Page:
Stipple Launches Revenue Sharing System For Photo Agencies

Posted on 5/3/2011 by Jim Pickerell | Printable Version | Comments (0)

Stipple, a San Francisco-based technology company, has released a suite of products that will turn editorial images into e-commerce storefronts for consumers.

The principle behind this new development is that consumers often want to purchase something that is pictured in an editorial image. It might be a T-shirt, a dress or the jeans a celebrity is wearing; or a purse; or shoes; an electronic gadget; or golf clubs – you get the idea. How does the consumer find the brand name of product pictured and where to buy it?

Stipple has developed a system that will help brands and retailers sell more products and publishers and photo agencies earn some additional revenue from the pictures they publish and produce.

Brands and retailers can locate their products in pictures that are published on the web and provide the Stipple database with details about their products and where they can be purchased. Information about prices and special discounts will also be available. As an example, consider a picture published on the People web site. Whenever a viewer of the People site “mouses over” an image that has been coded in the Stipple database small dots will appear over those aspects of the image where additional information is available. The user may click on any of these dots to reveal additional advertising and promotional information about the product. For a better understanding of how it works check out
Stipple Suite

There are four aspects to the Stipple Suite of products – Lens, Pipeline, Network and Want.

With Stipple Lens photo rights holders (Stock agencies) submit images to the Stipple database to be tagged. Agencies are asked to submit the same size image files (8x10 at 300dpi) and the same caption and keyword information that they offer their regular clients. No additional work is required to prepare images for a Stipple submission.

Initially, Stipple has chosen to concentrate on celebrity pictures, but eventually it will expand its offering to all types of products and services that might appear in pictures, for example sports equipment, travel, architecture, home appliances, hair color, hair styles, etc.

Stipple currently has approximately 100,000 images from top photo agencies in its database. The agencies include: Abaca USA, Admedia, Buzz Foto, PictureGroup, Sipa, Starmax, Startraks and Zuma. Currently, Stipple is adding more than 100,000 new editorial images per month, but expects that number to grow substantially as they add more agencies in the near future. Getty, AP and Reuters have shown interest in the technology, but as yet none of them have signed on.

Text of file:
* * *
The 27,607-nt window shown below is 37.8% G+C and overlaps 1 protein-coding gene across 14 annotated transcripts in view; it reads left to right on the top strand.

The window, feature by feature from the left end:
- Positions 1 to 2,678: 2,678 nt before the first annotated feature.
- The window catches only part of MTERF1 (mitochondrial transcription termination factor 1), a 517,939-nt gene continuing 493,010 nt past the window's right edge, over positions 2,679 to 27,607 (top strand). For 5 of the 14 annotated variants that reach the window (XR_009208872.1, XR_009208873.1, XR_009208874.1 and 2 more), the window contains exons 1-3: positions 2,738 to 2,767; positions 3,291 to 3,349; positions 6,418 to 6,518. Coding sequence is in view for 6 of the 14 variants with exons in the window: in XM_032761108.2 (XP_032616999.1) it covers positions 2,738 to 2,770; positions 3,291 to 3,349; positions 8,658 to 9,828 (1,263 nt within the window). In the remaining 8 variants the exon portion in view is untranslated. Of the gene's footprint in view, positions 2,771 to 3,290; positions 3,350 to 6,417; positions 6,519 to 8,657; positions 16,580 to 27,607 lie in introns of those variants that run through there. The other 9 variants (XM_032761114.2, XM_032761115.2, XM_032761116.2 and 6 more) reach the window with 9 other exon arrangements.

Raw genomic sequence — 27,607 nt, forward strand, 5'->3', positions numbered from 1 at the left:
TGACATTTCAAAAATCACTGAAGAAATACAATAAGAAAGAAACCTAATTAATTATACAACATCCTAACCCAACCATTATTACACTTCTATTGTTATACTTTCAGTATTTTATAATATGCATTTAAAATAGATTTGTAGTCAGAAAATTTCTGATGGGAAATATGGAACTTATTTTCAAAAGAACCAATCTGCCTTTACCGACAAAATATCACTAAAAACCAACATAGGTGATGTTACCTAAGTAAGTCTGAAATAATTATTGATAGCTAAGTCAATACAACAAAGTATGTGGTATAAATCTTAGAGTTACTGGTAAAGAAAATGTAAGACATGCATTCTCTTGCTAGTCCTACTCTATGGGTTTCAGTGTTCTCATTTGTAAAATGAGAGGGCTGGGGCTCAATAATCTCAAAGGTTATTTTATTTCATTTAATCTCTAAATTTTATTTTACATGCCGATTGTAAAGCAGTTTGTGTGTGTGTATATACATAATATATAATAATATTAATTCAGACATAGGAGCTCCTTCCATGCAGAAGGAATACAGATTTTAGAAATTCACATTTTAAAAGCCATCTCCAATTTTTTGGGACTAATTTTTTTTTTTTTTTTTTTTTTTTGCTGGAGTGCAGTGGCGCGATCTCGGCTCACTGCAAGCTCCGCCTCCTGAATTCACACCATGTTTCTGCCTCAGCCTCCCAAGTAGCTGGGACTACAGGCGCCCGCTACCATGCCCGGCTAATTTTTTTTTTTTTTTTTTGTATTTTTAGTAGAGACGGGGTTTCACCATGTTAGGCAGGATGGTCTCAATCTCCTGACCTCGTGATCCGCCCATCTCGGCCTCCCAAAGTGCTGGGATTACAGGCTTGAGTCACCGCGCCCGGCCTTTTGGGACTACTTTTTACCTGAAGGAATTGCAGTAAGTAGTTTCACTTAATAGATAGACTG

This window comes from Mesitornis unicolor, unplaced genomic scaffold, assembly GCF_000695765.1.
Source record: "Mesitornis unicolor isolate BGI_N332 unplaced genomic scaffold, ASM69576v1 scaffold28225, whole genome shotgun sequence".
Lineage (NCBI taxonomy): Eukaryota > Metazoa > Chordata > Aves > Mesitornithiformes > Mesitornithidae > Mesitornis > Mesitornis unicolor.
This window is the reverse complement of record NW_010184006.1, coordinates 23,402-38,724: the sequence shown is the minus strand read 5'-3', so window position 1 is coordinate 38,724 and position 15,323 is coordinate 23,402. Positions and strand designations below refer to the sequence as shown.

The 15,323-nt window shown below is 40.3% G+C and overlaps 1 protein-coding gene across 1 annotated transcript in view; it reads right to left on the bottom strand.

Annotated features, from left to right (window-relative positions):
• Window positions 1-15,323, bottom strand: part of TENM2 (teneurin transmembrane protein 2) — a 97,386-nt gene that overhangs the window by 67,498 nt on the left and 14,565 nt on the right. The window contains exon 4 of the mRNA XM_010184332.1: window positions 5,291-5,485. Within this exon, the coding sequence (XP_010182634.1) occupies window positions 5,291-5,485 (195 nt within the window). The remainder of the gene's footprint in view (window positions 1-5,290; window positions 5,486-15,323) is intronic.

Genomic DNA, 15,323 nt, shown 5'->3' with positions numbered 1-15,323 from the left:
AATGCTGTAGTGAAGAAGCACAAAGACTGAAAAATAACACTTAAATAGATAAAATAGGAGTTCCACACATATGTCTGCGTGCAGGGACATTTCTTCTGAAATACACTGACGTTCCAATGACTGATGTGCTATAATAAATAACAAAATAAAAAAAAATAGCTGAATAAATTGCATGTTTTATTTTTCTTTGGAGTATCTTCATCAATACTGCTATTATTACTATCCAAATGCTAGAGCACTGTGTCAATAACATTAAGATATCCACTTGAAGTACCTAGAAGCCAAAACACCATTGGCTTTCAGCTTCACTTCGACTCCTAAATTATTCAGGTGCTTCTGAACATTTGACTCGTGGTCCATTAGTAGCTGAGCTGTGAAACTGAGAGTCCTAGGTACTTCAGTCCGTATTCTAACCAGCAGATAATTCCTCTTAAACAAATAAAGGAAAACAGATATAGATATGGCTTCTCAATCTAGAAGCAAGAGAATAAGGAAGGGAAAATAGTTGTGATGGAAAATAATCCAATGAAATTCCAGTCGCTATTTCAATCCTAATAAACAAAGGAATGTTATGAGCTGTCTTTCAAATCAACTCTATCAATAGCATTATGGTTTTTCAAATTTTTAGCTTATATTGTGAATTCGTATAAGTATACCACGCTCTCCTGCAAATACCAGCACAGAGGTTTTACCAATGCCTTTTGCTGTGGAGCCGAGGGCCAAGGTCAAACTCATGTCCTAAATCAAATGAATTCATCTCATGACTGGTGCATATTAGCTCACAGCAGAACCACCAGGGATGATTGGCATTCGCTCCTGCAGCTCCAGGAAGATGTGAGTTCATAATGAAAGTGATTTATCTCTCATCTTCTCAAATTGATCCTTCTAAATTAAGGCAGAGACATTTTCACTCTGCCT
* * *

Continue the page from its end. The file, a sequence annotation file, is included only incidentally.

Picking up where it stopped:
Stipple Pipeline enables brands and retailers to search the images in the database, identify those with their products and code them with the information they want to present to consumers. Once an image has been coded Stipple uses fingerprinting software to identify all similars in the database are automatically code them with the same information. This is important because editorial shooters tend to upload a dozen or more images with slight variations of the same situation. If three photographers from three different agencies are standing side-by-side on a red carpet shoot, and someone from a brand codes any one of those pictures the same code will be inserted on all the similar images taken by the other photographers. However, if one particular picture is used by People, and the customer eventually finds that picture on the People web site, only the photographer and agency that produced that image will get credit for the revenue generated by that image. Brands can essentially turn any editorial image containing their products into e-commerce storefronts.

More than 50 brands including AAFA’s recent Brand of the Year awardee William Rast, Vivitar, Local Celebrity, Swag Like Us, Silly Bandz, Signorelli, Hazel, Jaloux, Radii, Domino and Teruo Artistry are already using Stipple.

Today, more than 1,300 publishers are a part of the Stipple Network. Some of the images published on the online sites of these publishers are coded either as a result of the coding pipeline customers have done in the database, or coding the publishers themselves have provided. Publishers may code images for their paid advertisers. When a publisher in the network posts an image on its site the site automatically checks the Stipple database to see if that image is there and has codes. All activity is then tracked for the benefit of the brand, publisher and the agency.